In 1932, Draper made his solo debut in London. He introduced his new "Ballet-Tap" dance form and gained much notoriety for his unique style. He danced to a variety of music styles, but often incorporated Classical music into his routines. By 1937, he was performing at such venues as the Persian Room at the Plaza Hotel and the Rainbow Room. Carnegie Hall followed, then Broadway and a film version of William Saroyan's Time of Your Life (1948).

His big break in films was supposed to be in 1946's Blue Skies at Paramount Studios. He was cast the rival to Bing Crosby. Crosby was one of the biggest movie stars of the 1940s, and he was a fixture at Paramount for almost twenty five years. Bing was such a big star that he had approval of his co-stars. Bing and Draper did not get along. Crosby was laid back to his way of filming, while Paul approached every scene and nuance of the movie as if he was choreographing and intricate ballet. Draper did not endear himself to Crosby either but trying to get actress Joan Caulfield removed from the picture. He was constantly complaining about her lack of singing and dancing ability. During the first week of production Draper's speech impediment and his trenchant criticism of Caulfield's dance ability led Crosby to insist on his replacement by  Fred Astaire who, then forty-seven, had already decided that this would be his final film and that he would retire, having spent over forty years performing before the public. Paul Draper would never get his break in Hollywood movies. Draper even had a very close resemblance to Fred Astaire at this time.


Instead, he teamed up with Larry Adler, a virtuoso harmonicist. The two became a world-famous act, performing together until 1949. They appeared as regulars at New York's City Center. The act finally disbanded when jobs dried up after they were blacklisted as Communist sympathizers. (Adler, in response to these false charges, moved to the United Kingdom). In the 1950s, Draper was accused of affiliating with the Communist party. A routine of his was to appear on CBS's Toast of the Town, but was cut out of the segment due to protests the station received. During this period, Draper was forced to put a stop to his tour because many television programs and hotels felt they could not host such a controversial figure. He filed a libel suit against a Connecticut housewife who claimed he was a Communist, but still received negative press. Draper left the United States following this scandal and lived in Switzerland for three years.  In 1955, Draper returned to the stage performing in Stravinsky's Histoire du Soldat at the Phoenix Theater. Jerome Moross's Gentlemen, Be Seated became another piece Draper could add to his resume in the 1960s. Draper also choreographed pieces for George Kleinsinger's Archy and Mehitabel at Goodspeed Opera House, and performed in the Broadway musical Come Summer during the sixties.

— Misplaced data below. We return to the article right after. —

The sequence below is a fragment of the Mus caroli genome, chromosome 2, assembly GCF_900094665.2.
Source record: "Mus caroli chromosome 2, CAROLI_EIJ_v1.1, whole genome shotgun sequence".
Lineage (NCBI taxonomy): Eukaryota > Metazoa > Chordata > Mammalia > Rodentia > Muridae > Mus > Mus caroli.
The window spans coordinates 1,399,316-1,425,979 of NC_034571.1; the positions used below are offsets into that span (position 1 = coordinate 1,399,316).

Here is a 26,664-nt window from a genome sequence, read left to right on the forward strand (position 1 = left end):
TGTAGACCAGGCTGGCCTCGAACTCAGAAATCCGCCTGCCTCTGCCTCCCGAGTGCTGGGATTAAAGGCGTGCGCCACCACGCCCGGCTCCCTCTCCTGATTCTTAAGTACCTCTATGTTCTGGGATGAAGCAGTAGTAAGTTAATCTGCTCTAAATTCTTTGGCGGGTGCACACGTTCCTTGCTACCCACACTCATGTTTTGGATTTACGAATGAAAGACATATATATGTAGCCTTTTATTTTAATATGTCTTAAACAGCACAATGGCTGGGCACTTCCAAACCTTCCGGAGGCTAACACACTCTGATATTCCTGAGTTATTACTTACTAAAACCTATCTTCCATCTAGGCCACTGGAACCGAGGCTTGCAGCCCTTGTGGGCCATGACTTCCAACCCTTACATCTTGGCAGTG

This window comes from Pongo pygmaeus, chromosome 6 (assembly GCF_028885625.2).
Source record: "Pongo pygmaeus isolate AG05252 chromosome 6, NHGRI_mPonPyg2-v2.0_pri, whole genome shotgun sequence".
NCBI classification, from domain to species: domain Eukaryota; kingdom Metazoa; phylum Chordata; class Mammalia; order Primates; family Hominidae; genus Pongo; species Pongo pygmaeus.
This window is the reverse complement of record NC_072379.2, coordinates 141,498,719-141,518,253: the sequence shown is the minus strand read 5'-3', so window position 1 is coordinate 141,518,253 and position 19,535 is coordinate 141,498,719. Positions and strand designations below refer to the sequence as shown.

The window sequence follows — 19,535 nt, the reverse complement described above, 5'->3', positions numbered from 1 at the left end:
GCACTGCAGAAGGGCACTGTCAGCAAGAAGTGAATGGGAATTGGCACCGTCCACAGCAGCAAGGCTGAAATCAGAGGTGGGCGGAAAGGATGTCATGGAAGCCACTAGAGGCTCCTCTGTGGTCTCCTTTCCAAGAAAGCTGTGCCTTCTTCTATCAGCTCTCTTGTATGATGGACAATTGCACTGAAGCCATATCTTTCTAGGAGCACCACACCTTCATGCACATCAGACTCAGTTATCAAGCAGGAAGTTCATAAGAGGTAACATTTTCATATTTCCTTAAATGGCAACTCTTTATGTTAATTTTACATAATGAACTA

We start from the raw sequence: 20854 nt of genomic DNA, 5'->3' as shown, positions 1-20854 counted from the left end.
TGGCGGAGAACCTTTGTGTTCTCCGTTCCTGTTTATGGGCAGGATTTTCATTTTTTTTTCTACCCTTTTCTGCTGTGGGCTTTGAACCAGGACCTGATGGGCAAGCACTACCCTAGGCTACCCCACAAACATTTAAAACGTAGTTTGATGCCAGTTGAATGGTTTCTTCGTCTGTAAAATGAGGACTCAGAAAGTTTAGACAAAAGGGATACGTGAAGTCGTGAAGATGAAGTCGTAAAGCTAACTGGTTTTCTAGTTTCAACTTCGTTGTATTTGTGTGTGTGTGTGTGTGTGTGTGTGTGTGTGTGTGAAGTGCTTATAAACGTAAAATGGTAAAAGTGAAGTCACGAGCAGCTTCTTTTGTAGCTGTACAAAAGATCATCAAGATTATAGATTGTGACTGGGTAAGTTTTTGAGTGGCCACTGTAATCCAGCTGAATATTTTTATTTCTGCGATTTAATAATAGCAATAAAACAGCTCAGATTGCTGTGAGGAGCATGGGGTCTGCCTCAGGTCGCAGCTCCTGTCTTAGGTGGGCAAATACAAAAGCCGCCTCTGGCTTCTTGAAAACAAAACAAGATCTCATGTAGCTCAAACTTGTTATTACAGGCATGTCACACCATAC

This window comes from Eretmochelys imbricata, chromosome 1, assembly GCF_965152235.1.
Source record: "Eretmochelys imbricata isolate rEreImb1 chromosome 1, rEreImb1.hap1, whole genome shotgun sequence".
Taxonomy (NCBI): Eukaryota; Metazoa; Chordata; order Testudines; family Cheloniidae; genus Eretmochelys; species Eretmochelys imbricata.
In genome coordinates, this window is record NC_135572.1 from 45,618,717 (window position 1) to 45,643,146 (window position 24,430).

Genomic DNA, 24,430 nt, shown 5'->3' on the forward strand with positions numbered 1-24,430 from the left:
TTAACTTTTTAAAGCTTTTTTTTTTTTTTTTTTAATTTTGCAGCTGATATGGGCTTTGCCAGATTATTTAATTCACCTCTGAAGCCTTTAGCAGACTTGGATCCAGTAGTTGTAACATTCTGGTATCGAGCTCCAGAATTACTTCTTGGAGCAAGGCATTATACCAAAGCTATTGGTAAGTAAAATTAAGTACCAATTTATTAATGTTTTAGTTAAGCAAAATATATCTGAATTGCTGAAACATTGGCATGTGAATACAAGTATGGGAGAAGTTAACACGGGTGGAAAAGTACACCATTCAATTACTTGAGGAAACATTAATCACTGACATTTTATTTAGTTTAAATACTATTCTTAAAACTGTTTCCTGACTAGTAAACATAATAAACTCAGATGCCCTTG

Draper took a hiatus from mainstream performances in the late 1960s and began to teach in the theater department at Carnegie Mellon University in Pittsburgh, Pennsylvania until 1978. He was seldom seen in concert dance during this decade, but did manage to make appearances at and create pieces for the American Dance Festival and Lee Theodore's American Dance Machine.


Draper married Heidi Vosseler, a ballerina for George Balanchine's first American ballet company, on June 23, 1941, in Rio de Janeiro. Miss Vosseler lived with him in Europe until they returned to the United States in 1954 (they had three daughters.) She died from lung cancer in 1992. Draper died September 20, 1996 in Woodstock, New York at the age of 86. The cause of death was emphysema. His three daughters, Pamela, Susan, and Kate, and two grandchildren survive him. His family currently resides in New York.

Paul Draper struggled with people believing that tap dancing was not a legitimate art form. Some people put it on the same level as baton twirling or rope-skipping, so he was determined to convince the world that tap dancing is a credible art form. Draper was ashamed of how tap was being taught in conventions and institutions and did not like how it was being performed. He thought that anyone could be taught a tap routine, but not everyone could be taught how to dance. Paul Draper was more invested in the performance and entertaining aspects of tap dancing than the actual technique...